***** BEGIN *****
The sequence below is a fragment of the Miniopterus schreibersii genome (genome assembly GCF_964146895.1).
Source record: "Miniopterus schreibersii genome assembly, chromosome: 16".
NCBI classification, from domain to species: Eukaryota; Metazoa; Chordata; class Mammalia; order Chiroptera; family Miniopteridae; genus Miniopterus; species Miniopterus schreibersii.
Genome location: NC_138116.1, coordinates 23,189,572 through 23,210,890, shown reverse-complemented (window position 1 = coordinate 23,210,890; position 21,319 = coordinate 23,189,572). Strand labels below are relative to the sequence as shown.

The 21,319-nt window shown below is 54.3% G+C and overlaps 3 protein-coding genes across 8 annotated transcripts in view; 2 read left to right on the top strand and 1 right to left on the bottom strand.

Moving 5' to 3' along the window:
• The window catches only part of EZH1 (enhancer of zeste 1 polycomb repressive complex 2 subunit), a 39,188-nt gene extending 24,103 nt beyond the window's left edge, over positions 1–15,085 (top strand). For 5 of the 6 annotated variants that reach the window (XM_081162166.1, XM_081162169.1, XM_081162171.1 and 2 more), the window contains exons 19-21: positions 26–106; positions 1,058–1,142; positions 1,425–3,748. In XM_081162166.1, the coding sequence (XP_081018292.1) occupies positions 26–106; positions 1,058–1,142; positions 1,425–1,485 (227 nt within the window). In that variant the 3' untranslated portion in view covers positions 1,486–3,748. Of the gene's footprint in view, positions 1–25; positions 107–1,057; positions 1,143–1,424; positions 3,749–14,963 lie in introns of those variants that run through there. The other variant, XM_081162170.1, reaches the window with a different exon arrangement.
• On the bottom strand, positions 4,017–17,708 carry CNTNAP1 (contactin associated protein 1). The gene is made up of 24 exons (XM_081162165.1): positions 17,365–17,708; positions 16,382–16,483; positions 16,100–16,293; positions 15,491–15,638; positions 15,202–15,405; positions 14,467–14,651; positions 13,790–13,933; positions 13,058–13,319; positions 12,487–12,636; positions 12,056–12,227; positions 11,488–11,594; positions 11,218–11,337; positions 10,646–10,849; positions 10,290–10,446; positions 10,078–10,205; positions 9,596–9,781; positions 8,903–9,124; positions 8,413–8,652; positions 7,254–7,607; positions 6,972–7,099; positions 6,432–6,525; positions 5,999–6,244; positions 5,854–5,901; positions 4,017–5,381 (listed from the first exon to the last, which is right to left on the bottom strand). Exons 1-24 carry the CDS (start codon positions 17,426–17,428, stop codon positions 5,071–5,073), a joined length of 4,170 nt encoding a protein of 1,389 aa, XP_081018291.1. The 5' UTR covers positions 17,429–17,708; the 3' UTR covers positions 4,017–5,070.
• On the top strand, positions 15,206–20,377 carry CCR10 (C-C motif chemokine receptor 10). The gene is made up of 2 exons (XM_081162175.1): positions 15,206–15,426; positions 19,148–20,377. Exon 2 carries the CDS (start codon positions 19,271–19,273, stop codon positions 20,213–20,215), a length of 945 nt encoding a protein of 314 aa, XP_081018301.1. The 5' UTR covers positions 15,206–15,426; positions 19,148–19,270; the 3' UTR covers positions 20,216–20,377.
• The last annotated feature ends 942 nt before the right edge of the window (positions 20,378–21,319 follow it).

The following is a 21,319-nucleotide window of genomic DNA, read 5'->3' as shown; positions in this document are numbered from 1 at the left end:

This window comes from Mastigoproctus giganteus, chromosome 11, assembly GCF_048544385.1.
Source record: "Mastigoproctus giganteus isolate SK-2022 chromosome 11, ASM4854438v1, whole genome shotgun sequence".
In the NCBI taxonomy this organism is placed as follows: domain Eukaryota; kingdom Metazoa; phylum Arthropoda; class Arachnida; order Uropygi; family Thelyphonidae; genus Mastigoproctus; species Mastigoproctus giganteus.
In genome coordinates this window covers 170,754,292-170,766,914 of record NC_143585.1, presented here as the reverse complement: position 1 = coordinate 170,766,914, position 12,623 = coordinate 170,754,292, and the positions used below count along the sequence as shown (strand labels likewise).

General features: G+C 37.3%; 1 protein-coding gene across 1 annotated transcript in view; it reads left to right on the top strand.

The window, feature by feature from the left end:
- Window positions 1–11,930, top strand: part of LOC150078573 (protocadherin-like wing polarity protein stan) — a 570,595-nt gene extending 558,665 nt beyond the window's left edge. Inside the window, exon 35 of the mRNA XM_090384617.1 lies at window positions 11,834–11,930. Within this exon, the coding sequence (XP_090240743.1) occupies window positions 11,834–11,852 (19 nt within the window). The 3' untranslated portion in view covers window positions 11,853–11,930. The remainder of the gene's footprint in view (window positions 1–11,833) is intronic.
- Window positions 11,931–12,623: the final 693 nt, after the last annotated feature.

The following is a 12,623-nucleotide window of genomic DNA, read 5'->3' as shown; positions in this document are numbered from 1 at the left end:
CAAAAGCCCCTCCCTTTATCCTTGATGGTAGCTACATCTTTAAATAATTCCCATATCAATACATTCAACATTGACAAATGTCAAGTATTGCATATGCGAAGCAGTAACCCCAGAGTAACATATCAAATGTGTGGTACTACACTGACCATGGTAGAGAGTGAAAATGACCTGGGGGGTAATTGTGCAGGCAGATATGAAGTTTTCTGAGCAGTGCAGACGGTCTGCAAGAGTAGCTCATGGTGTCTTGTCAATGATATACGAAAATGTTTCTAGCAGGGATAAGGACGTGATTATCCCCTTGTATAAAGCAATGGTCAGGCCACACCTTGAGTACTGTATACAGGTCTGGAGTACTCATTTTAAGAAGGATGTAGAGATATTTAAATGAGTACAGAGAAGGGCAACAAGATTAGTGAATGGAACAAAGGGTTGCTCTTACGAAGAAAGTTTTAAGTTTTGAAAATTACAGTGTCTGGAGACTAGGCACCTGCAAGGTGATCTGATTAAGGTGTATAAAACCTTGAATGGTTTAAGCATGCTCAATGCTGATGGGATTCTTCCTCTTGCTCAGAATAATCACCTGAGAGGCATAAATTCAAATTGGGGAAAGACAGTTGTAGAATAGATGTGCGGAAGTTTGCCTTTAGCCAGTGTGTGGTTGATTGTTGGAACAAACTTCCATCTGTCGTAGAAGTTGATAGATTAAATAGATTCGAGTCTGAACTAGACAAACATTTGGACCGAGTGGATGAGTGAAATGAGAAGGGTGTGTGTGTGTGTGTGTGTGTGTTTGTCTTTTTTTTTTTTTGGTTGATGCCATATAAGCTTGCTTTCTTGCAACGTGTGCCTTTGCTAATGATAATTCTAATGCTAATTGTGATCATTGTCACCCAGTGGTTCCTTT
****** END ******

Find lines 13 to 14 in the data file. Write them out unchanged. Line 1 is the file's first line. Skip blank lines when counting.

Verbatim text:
Source record: "Mastigoproctus giganteus isolate SK-2022 chromosome 11, ASM4854438v1, whole genome shotgun sequence".
In the NCBI taxonomy this organism is placed as follows: domain Eukaryota; kingdom Metazoa; phylum Arthropoda; class Arachnida; order Uropygi; family Thelyphonidae; genus Mastigoproctus; species Mastigoproctus giganteus.